The Hidden Benefits of Taking Notes (and the Dangers of Not)
When I decided to get my act together a few years ago, I sought out mentors and read a few books on “how to be successful.” One of the common tactics people recommended was to take notes on everything. The reasons success gurus said to take notes weren’t too different from the reasons my high school teachers said to take notes. They both said taking notes is a good idea because:
You retain more knowledge when you take notes (sort of a muscle memory argument).
You create relevant reference materials when you take notes.
You can share your notes with others to provide value (teachers said this less often than the success gurus).
So I started taking notes. The points the teachers and success gurus made about note-taking were true. Yes, taking notes had the aforementioned, obvious benefits. But the biggest benefits of note-taking weren’t so immediately obvious.
Most had to do with signaling.
Think about the people who never take notes, claiming that they can remember everything (this is different from looking up from your notebook to listen and pay attention). There’s a certain arrogance that this attitude of supreme memory conveys. Whether it’s true or not, the act of not taking notes in situations where you’re expected to take notes (e.g. classes, important meetings, etc.) is alienating. Especially if the other person in the room is somehow in a position of greater power than you (e.g. teacher, mentor).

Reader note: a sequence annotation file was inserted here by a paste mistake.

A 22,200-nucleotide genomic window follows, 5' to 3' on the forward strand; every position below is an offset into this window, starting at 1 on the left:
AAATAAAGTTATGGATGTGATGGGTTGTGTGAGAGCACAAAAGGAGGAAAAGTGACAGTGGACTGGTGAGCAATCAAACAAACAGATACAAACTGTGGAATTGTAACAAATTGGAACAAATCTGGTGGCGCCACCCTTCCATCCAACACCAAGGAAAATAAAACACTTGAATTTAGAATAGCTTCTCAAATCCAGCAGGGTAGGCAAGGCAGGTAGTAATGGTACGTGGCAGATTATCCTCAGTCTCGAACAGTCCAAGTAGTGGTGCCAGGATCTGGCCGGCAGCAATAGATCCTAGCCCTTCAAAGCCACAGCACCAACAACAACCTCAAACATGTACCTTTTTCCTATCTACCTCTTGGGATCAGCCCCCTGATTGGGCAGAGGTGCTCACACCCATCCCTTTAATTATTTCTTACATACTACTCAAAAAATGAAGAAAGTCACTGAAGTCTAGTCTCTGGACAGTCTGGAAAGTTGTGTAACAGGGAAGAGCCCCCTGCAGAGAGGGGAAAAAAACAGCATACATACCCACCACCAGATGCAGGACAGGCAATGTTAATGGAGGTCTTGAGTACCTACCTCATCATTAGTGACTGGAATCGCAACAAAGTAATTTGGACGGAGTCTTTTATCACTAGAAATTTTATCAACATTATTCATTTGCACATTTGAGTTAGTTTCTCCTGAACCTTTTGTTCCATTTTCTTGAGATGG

And usually it’s subtle. It’s the student who has been smart enough to ace his classes on memory alone. It’s the upstart entrepreneur who thinks her Harvard degree or her earthshakingly innovative product alone will earn her respect from investors. Nine times out of ten, these prodigies can wing it and fly by the seat of their pants. But on those 10% of critical interactions when the student requests a recommendation letter or when the investor is deciding where to allocate funds, it’s character that matters. And believe it or not, whether someone takes notes or not tends to be a pretty accurate signal of character.
It’s not perfect. Lots of non-notetakers have achieved some degree of success, and lots of diligent note-takers fail to achieve their dreams. But on balance, it’s the note-takers who win the big pots.
Note-taking signals patience, diligence, and humility. It shows that no task is too large and no task is too small. It shows attention to detail. It shows you don’t want to let things fall through the cracks.
Not taking notes won’t necessarily kill you, but neither will taking them. In a world where others are taking notes, it’s important to ask what you’re gaining by refusing to pull out that notebook.